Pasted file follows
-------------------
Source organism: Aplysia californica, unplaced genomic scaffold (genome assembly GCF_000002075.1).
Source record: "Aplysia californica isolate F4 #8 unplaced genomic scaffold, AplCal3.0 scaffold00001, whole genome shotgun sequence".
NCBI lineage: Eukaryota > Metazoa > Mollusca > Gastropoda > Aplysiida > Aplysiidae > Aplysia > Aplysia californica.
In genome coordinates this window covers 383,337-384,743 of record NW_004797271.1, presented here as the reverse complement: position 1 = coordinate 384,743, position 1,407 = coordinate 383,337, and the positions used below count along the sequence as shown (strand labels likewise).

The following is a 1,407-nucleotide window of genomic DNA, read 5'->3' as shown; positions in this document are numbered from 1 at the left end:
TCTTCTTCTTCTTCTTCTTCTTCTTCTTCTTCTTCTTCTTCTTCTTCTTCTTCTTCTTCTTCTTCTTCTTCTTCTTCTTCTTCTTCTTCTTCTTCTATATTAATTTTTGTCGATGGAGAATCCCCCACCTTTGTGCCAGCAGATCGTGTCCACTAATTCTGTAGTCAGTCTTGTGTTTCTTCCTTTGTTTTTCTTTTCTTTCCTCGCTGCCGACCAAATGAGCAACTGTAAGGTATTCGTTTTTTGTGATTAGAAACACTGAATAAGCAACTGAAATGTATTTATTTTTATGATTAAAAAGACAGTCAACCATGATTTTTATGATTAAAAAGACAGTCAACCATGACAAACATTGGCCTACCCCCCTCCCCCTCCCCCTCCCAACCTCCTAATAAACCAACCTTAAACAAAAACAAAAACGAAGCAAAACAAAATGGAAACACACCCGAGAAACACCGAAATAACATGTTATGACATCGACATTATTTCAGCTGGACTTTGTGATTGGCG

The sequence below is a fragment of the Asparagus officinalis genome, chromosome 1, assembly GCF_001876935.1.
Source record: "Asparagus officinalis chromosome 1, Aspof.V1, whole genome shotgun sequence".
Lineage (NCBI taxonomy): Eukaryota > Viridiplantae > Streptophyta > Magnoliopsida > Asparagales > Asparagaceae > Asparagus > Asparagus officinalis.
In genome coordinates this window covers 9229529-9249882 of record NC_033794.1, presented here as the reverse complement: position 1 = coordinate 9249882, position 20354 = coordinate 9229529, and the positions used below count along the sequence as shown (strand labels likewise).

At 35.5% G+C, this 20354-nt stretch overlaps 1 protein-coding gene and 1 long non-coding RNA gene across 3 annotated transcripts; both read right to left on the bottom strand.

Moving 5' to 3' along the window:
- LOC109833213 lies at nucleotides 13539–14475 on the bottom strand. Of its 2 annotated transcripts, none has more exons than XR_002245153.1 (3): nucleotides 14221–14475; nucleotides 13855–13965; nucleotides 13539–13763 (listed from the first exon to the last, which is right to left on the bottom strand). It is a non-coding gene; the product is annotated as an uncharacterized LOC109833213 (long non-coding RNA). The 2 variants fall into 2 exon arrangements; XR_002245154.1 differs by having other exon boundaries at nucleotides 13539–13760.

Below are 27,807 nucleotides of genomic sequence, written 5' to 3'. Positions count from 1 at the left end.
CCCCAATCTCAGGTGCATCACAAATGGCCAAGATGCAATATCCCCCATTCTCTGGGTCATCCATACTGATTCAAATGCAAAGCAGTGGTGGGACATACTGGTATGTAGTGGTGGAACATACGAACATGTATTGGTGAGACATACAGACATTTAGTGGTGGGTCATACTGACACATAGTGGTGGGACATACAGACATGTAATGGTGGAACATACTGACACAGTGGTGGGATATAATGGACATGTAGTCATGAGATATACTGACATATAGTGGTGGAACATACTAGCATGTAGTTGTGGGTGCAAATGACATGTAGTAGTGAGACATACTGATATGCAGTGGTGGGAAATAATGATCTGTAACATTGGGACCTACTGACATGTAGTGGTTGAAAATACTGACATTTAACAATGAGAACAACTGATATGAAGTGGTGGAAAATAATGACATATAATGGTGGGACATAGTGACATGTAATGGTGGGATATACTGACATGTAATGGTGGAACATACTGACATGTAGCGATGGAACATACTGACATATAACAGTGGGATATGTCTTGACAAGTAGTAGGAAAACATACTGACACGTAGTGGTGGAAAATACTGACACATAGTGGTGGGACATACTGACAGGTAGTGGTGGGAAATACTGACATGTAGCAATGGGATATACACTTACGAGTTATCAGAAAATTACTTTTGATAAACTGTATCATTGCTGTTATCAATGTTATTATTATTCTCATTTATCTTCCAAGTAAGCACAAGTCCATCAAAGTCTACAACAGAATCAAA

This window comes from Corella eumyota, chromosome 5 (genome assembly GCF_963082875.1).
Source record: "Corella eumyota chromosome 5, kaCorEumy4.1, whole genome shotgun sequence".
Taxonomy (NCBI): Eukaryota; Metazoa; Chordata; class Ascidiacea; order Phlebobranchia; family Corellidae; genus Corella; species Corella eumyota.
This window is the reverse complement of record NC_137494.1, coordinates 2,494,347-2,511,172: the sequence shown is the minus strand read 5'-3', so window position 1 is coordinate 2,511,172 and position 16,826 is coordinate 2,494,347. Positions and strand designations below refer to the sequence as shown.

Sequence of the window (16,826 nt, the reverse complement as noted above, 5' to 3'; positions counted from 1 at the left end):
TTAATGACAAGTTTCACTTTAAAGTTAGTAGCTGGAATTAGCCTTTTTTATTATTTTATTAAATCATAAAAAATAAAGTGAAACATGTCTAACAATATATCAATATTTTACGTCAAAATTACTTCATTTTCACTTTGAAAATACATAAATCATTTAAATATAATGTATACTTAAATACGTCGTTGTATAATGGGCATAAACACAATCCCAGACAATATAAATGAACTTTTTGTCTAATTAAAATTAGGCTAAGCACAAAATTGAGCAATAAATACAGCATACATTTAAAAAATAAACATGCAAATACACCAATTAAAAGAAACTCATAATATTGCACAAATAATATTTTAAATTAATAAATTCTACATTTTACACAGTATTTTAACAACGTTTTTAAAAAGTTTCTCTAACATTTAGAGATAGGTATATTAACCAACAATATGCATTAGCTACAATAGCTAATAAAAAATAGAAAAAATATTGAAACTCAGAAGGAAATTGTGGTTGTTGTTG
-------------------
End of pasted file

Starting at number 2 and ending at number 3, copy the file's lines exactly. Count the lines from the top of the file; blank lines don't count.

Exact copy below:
Source record: "Aplysia californica isolate F4 #8 unplaced genomic scaffold, AplCal3.0 scaffold00001, whole genome shotgun sequence".
NCBI lineage: Eukaryota > Metazoa > Mollusca > Gastropoda > Aplysiida > Aplysiidae > Aplysia > Aplysia californica.